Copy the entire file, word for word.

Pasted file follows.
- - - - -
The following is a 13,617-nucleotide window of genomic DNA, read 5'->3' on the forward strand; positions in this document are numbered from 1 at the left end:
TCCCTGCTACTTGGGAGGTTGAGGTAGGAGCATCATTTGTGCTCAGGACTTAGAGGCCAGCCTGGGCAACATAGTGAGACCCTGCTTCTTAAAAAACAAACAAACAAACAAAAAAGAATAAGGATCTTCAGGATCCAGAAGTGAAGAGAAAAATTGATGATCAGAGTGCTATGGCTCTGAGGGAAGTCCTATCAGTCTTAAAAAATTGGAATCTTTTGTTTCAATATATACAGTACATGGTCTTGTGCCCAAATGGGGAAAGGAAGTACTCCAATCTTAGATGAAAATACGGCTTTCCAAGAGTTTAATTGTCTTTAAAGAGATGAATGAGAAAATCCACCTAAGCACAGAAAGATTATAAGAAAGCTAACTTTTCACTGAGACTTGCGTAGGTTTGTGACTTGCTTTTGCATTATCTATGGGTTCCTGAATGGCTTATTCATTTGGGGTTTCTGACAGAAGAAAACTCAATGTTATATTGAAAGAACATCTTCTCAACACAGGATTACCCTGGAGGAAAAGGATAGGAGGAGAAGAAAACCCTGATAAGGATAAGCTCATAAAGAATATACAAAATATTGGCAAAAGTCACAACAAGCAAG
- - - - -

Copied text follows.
The following is a 13,617-nucleotide window of genomic DNA, read 5'->3' on the forward strand; positions in this document are numbered from 1 at the left end:
TCCCTGCTACTTGGGAGGTTGAGGTAGGAGCATCATTTGTGCTCAGGACTTAGAGGCCAGCCTGGGCAACATAGTGAGACCCTGCTTCTTAAAAAACAAACAAACAAACAAAAAAGAATAAGGATCTTCAGGATCCAGAAGTGAAGAGAAAAATTGATGATCAGAGTGCTATGGCTCTGAGGGAAGTCCTATCAGTCTTAAAAAATTGGAATCTTTTGTTTCAATATATACAGTACATGGTCTTGTGCCCAAATGGGGAAAGGAAGTACTCCAATCTTAGATGAAAATACGGCTTTCCAAGAGTTTAATTGTCTTTAAAGAGATGAATGAGAAAATCCACCTAAGCACAGAAAGATTATAAGAAAGCTAACTTTTCACTGAGACTTGCGTAGGTTTGTGACTTGCTTTTGCATTATCTATGGGTTCCTGAATGGCTTATTCATTTGGGGTTTCTGACAGAAGAAAACTCAATGTTATATTGAAAGAACATCTTCTCAACACAGGATTACCCTGGAGGAAAAGGATAGGAGGAGAAGAAAACCCTGATAAGGATAAGCTCATAAAGAATATACAAAATATTGGCAAAAGTCACAACAAGCAAG